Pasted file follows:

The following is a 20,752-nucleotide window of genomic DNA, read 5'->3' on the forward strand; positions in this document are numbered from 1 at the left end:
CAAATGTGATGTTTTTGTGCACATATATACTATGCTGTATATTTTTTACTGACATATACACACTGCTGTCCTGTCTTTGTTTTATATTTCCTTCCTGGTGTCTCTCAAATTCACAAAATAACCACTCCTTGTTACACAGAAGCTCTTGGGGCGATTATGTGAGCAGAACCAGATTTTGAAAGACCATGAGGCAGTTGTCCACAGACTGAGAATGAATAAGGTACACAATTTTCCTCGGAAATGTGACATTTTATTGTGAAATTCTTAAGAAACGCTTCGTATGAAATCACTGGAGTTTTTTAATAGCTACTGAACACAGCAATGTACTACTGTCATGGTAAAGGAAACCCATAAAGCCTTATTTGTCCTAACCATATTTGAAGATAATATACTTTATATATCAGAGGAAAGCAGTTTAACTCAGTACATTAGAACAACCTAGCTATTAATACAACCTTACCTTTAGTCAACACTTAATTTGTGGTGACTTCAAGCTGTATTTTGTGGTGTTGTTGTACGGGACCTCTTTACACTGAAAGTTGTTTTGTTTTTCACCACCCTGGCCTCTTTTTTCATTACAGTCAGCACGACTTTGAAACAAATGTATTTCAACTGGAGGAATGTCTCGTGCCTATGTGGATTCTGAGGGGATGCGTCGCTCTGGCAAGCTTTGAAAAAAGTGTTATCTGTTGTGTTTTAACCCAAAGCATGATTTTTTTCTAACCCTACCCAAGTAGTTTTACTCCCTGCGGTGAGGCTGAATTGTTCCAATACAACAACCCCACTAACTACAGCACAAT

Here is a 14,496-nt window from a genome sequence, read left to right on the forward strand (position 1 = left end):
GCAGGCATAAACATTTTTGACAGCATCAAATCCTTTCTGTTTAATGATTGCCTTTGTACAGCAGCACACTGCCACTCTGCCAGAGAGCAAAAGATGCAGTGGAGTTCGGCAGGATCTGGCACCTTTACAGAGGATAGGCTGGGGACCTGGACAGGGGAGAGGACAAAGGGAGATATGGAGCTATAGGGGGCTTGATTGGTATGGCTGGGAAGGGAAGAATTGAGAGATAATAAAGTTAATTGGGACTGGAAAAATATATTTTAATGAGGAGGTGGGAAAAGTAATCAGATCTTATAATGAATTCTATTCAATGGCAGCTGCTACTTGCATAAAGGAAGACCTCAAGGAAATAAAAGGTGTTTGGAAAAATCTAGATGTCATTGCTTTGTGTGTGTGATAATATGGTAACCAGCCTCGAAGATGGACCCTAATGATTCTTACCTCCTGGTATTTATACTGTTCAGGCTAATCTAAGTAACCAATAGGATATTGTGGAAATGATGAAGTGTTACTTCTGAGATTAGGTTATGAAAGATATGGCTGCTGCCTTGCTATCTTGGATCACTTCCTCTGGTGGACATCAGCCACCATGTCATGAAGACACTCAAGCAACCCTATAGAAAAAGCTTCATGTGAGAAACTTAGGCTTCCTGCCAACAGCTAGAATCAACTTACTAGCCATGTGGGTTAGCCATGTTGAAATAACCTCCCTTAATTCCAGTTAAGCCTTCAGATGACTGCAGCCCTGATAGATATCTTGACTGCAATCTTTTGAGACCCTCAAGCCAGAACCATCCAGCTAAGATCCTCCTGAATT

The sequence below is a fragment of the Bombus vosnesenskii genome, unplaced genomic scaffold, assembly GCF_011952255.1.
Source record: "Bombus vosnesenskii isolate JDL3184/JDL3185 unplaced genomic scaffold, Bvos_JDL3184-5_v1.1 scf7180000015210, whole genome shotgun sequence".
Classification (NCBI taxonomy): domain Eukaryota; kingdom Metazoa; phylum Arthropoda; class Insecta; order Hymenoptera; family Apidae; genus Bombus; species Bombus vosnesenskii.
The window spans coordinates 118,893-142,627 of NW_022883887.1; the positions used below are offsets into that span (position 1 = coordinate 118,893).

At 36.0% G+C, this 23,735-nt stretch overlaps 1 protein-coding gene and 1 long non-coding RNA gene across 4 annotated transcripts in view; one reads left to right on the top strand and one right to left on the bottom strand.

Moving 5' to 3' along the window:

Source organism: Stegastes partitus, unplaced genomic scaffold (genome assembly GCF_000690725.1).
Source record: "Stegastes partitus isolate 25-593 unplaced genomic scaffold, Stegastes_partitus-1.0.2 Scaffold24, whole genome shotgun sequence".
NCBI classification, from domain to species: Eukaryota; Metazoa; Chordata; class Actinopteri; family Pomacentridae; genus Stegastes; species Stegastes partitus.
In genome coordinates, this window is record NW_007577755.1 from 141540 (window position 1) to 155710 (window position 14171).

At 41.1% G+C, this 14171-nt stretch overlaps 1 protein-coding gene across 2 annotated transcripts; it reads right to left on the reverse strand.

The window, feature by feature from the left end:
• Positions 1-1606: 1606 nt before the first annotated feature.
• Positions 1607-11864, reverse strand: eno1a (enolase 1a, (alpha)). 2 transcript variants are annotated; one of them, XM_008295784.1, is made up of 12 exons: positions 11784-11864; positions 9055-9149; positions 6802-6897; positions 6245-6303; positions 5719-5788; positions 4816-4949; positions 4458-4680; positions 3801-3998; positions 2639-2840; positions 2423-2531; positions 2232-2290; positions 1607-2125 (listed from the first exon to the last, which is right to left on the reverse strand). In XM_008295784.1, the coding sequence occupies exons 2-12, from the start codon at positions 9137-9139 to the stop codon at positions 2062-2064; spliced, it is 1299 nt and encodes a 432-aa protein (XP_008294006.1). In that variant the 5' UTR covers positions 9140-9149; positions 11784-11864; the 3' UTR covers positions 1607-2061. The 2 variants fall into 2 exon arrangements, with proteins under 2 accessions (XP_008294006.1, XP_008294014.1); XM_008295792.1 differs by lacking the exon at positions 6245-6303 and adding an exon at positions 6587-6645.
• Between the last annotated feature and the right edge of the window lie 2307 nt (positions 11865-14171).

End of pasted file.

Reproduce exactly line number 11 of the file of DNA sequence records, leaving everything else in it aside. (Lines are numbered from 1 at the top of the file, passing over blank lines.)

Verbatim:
Source organism: Stegastes partitus, unplaced genomic scaffold (genome assembly GCF_000690725.1).